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The Caste Question

The Caste Question

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Published by Dr.P.Madhu
This paper is a methodological critique of identity essentialisms usually found in research works dealing with the caste question. The paper suggests alternative theoretical orientation to the caste question drawing from Deleuze's idea of 'assemblage'.
This paper is a methodological critique of identity essentialisms usually found in research works dealing with the caste question. The paper suggests alternative theoretical orientation to the caste question drawing from Deleuze's idea of 'assemblage'.

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Published by: Dr.P.Madhu on Mar 19, 2012
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05/13/2014

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Electronic copy available at: http://ssrn.com/abstract=2025995
 1
The Caste Question
P.Madhu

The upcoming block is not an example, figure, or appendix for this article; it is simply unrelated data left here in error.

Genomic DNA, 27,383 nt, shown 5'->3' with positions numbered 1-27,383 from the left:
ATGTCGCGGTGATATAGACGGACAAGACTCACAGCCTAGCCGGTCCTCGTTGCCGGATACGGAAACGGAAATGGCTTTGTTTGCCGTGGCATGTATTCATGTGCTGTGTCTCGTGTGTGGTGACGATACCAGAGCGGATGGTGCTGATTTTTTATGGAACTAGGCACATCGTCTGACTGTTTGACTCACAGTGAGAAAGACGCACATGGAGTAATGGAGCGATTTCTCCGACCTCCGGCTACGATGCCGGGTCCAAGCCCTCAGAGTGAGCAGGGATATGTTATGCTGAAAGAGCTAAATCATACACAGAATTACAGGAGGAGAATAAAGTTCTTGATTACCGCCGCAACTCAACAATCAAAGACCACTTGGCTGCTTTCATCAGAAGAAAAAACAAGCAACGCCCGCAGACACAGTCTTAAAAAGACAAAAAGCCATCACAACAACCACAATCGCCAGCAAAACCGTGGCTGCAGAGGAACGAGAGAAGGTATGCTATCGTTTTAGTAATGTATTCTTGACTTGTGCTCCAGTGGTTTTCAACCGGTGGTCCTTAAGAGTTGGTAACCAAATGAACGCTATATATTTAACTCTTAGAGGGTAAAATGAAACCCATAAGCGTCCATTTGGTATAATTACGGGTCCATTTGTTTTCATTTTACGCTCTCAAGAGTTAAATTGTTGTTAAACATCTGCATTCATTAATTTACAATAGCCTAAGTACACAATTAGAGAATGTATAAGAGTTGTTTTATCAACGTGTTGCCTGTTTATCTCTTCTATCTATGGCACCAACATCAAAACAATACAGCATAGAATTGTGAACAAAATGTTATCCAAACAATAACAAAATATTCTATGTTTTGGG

Caste has occupied the most important position within the Indian Sociological endeavours.The caste question has gained ‘sacred’ dimension so that any one deviating the receivedwisdom of caste analysis will soon be out-casted from serious academics. Given theemotional character of the subject, hardly any serious methodological criticism isforthcoming to address the caste question.Caste within the religious and socio-political order is considered to be an essentializedtotality. This is because people do not choose caste, they are born into it. Birth into one oranother caste pre-determines one’s mobility in acquiring social, cultural, symbolic capitalsand subsequent economic capital. Caste segregations and discriminations are part of theinherited tradition of the subcontinent, especially among Hindus. Even a casual explorationinto mythologies, laws and conventions that existed in this part of the world reveals thesubversive character of caste dynamics.All these together contributed to essentialized and totalized description of caste. Even theresearchers who otherwise denounce essentialism or totalized explanations keep the castequestion as an exception. For instance, the idea of Dalit for this reason represents distinctbiological person inherited the Dalit character from their parents irrespective of their socio-economic-political-educational status. From this hyper-essentialized perspective, Dalit isnothing other than anyone inherited a Dalit body from Dalit parents. For the holders of suchperspective, the idea of Dalit is no longer a condition of deprivation, but a matter of biological inheritance. Such an essentialized categorization is not just handy in identifyingwho is a Dalit, it categorizes everyone else according to their biological inheritance. Theidea of caste is so much essentialized, it has become official to count heads according totheir caste categorization in Indian practice of India’s census survey.Essentializing caste does not stop here. A serious of analytical dichotomy or trichotomybecomes inevitable to proceed ahead in this line. It generates unquestionable dichotomiesof tradition vs modernity, East vs West, Hinduism vs Christianity/Buddhism/.., Dalits vsBrahmins, lower castes vs upper castes within the analytical realm. One side of thedichotomy is taken as wholly good while denouncing the other. As a consequence thedichotomies themselves are essentialized, totalized and forgotten that many of them aremerely analytical constructs or historical assemblages. The game does not stop there; theessentialized dichotomies let analysts take side, stir emotions, hatred and even personalslurs. The emotional aura surrounding the field prevents it from being objectivelyunderstood.

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